“The deluge of charges against Issa Amro does not stand up to any scrutiny. In their determination to silence him and stifle his human rights work, the Israeli authorities have apparently even reopened a closed case file. If he is convicted we will consider Issa Amro a prisoner of conscience,” said Magdalena Mughrabi, Deputy Regional Director for the Middle East and North Africa at Amnesty International.
“As well as dropping the baseless and politically motivated charges against Issa Amro, the Israeli authorities should investigate his allegations of beatings in custody, and the physical and verbal abuse hurled at him by settlers, the army and the police. People who speak out about human rights abuses should be protected, not assaulted and harassed.”
By Roseann Rife, East Asia Research Director at Amnesty International
Facebook, Microsoft, and LinkedIn are among the tech firms expected to be on a charm offensive with Chinese officials at the World Internet Conference in Wuzhen, which started November 16.
The new law codifies existing abusive practices and seeks to turn tech companies operating in China into de-facto state surveillance agents.
China has made clear to Western companies what tune they must dance to if they want to gain or keep access to the riches of the Chinese market, currently dominated by national players like Tencent and Sina.
A new Cyber Security Law passed in China last week goes further than ever before in tightening the government’s already repressive grip on the internet, embodied by its “Great Firewall”. It is a vast human and technological system of Internet censorship without parallel in the world. The new law codifies existing abusive practices and seeks to turn tech companies operating in China into de-facto state surveillance agents.
The Indonesian police should immediately drop the criminal investigation into Jakarta’s governor for alleged blasphemy, Amnesty International said today.
The organization’s call came as the Indonesian police named Basuki Tjahaja Purnama, the Governor of Jakarta better known as ‘Ahok’, as a suspect in a blasphemy complaint filed by some religious groups. Ahok, a Christian, is the first member of Indonesia’s ethnic Chinese community to be elected Governor of Jakarta.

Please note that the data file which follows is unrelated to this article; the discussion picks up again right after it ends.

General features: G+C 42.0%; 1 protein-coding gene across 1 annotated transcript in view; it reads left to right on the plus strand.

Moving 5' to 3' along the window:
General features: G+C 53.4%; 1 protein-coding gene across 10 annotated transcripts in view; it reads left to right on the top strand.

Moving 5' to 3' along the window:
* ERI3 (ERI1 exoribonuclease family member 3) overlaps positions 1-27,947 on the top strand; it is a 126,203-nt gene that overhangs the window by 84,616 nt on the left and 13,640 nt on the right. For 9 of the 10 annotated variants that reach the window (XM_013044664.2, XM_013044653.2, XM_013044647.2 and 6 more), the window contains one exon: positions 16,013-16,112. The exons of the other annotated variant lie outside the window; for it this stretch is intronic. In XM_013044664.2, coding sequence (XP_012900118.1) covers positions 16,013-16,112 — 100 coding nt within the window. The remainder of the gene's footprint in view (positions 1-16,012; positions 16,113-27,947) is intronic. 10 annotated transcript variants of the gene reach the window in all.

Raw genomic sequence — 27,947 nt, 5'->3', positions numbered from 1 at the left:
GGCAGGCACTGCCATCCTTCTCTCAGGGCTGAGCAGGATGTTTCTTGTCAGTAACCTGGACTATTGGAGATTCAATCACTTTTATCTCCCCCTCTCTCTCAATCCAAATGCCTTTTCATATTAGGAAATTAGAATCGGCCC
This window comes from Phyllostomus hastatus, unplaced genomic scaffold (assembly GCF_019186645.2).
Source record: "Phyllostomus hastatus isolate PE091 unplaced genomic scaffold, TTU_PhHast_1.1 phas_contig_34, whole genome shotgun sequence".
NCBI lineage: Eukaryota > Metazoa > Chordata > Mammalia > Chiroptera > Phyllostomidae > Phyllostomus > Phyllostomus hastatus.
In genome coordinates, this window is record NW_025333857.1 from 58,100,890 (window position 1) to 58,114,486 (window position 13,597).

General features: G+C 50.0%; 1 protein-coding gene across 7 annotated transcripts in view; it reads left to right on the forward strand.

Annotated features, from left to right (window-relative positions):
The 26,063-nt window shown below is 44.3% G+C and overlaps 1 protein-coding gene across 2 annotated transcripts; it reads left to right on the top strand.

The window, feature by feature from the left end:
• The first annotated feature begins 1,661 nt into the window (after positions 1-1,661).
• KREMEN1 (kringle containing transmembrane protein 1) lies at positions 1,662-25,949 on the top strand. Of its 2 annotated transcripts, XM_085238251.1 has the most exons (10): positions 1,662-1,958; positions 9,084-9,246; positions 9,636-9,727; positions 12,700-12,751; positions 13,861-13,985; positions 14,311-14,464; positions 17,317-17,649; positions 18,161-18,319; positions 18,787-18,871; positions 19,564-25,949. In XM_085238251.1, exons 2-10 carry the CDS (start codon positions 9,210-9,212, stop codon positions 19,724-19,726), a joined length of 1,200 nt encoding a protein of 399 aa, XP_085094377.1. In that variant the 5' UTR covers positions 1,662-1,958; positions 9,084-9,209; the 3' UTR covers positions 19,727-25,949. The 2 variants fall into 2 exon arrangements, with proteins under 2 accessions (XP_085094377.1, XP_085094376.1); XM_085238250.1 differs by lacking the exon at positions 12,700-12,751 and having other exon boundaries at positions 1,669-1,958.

“By carrying out a criminal investigation and naming Ahok as a suspect, the authorities have shown they are more worried about hard-line religious groups than respecting and protecting human rights for all,” said Rafendi Djamin, Amnesty International’s Director for Southeast Asia and the Pacific.
“Among the police, opinion is divided on whether the case should proceed, showing that the decision to open an investigation against Ahok is a controversial step.”
Leaders from the tech industry gathering in Wuzhen, China, this week for the third World Internet Conference, should send a clear message to the Chinese government that they are not prepared to be complicit in the widespread abuse of the rights to freedom of expression and privacy.
The conference comes a week after China’s legislature rubber-stamped a draconian new Cyber Security Law which would require any tech company operating in China to undertake unprecedented levels of censorship and pass on personal information to the authorities with insufficient safeguards to protect freedom of expression and the right to privacy.
Mauritania’s appeals court must quash jail terms of up to 15 years handed down to 13 anti-slavery activists and release them from prison immediately, Amnesty International said ahead of their hearing on Monday.
“This is an open and shut case of the government trying to silence anti-slavery activists in Mauritania,” said Kiné Fatim Diop, Amnesty International’s West Africa Campaigner.
“From the outset this trial has been marred by irregularities, and allegations of torture that have not been investigated. The authorities have failed to prove any criminal responsibility for the acts of violence these individuals have been accused of. The Appeal Court must put an end this farce.”
Amnesty International has designated the 13 activists as prisoners of conscience.
The activists were originally sentenced on 3 August to between three and 15 years in prison on trumped up charges of rebellion, use of violence, attacks against the police and judicial officials and membership of an unrecognized organization.